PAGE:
Lao Tzu Tao Te Ching Chapter 37

Translations at a glance

J Legge    J H McDonald   Lin Yutang

Tao Te Ching Chapter 37

J Legge

The Tao in its regular course does nothing (for the sake of doing it), and so there is nothing which it does not do. If princes and kings were able to maintain it, all things would of themselves be transformed by them.

If this transformation became to me an object of desire,
I would express the desire by the nameless simplicity.

Simplicity without a name
Is free from all external aim.
With no desire, at rest and still,
All things go right as of their will.

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 Tao Te Ching Chapter 37

J H McDonald

The Tao never acts with force,
yet there is nothing that it cannot do.

If rulers could follow the way of the Tao,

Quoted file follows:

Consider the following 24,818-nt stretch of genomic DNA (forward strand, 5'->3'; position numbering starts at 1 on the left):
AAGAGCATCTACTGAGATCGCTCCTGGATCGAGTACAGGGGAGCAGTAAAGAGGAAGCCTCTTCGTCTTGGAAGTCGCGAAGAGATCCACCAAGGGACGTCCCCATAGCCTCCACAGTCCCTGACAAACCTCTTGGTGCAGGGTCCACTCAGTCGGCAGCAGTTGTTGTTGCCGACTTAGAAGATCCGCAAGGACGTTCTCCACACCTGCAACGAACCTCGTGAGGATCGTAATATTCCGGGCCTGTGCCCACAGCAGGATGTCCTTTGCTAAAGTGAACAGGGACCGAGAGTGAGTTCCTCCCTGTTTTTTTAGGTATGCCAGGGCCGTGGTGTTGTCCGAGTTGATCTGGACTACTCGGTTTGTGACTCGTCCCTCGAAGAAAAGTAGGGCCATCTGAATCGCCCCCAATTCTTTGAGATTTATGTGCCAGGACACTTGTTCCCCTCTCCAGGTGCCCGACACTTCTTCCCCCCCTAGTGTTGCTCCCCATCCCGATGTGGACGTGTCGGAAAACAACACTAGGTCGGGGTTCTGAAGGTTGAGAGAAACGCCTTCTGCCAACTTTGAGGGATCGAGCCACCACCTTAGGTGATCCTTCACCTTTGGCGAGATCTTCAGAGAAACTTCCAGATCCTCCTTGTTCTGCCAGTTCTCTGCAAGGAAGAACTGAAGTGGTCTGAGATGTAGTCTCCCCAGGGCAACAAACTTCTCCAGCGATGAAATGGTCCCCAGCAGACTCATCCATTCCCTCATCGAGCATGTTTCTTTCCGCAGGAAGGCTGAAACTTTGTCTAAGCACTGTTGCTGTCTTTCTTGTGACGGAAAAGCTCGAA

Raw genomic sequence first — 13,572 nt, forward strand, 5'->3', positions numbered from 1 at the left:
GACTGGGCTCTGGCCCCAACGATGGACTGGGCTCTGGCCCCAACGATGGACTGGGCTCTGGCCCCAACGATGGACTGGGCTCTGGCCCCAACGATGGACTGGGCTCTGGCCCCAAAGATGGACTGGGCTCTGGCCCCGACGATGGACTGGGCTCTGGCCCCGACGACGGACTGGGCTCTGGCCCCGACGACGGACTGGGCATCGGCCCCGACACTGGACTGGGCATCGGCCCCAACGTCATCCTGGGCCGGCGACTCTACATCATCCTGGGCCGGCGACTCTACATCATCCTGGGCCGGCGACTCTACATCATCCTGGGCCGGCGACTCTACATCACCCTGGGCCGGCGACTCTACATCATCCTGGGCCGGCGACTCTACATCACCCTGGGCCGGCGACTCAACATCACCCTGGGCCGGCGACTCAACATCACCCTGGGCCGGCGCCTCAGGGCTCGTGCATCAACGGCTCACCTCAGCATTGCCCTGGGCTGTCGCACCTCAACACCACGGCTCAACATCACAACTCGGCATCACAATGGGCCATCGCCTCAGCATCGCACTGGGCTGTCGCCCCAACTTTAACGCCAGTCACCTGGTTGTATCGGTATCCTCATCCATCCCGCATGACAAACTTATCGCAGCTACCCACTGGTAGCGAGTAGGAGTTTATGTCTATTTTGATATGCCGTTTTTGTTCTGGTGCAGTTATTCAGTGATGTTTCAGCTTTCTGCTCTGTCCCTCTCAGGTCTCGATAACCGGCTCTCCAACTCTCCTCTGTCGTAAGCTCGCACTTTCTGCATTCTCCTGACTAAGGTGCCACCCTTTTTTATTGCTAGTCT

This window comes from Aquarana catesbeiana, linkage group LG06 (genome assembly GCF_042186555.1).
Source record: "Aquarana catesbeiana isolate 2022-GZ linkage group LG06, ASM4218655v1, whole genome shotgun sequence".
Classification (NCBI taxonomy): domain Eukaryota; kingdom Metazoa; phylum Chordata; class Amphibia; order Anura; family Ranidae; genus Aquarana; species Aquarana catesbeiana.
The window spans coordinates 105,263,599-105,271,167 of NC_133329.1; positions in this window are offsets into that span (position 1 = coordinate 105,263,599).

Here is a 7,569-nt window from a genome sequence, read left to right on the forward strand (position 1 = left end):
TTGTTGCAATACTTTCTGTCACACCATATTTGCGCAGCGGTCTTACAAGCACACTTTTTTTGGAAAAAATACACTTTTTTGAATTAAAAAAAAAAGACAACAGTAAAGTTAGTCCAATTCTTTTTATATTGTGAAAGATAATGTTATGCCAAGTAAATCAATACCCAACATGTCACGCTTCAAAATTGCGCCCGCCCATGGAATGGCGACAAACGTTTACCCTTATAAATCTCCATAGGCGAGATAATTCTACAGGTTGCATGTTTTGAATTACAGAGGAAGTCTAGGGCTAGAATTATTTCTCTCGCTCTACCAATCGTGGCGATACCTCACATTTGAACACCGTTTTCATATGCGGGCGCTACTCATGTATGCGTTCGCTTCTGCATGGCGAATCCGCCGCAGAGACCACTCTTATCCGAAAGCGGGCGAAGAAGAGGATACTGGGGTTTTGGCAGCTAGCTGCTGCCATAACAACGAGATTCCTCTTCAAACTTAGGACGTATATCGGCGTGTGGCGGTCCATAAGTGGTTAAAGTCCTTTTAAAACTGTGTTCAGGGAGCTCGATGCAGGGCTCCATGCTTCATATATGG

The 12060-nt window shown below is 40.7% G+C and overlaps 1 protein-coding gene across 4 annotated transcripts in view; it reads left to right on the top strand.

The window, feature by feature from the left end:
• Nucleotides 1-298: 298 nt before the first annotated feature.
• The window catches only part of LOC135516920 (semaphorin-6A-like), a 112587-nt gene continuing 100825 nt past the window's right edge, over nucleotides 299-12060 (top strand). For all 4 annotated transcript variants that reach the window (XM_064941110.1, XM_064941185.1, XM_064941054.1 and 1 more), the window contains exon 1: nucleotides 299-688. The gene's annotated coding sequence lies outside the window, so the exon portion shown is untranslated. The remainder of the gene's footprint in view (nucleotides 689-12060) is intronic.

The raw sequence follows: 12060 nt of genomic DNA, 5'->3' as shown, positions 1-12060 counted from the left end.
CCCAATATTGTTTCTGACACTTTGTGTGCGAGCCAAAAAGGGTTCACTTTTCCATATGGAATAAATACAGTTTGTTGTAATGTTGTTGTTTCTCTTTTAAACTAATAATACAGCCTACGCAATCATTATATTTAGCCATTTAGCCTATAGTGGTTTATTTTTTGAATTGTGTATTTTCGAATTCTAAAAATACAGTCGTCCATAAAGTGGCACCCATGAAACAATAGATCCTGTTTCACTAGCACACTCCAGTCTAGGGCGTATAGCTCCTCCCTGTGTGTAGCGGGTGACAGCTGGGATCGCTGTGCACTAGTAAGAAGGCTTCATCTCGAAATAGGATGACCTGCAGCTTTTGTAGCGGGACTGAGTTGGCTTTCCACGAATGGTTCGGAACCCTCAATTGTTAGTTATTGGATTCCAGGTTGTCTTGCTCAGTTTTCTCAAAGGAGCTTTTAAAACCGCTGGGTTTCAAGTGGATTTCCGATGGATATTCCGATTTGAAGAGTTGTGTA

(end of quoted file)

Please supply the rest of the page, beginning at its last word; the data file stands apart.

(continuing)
then all of creation would willingly follow their example.
If selfish desires were to arise after their transformation,
I would erase them with the power of the Uncarved Block.

By the power of the Uncarved Block,
future generations would loose their selfish desires.
By loosing their selfish desires,
the world would naturally settle into peace.

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 Tao Te Ching Chapter 37

Lin Yutang

The Tao never does nothing,
Yet through it everything is done.
If princes and dukes can keep the Tao,
the world will of its own accord be reformed.
When reformed and rising to action,
Let it be restrained by the Nameless pristine simplicity.
The Nameless pristine simplicity
Is stripped of desire (for contention).
By stripping of desire quiescence is achieved,
And the world arrives at peace of its own accord.

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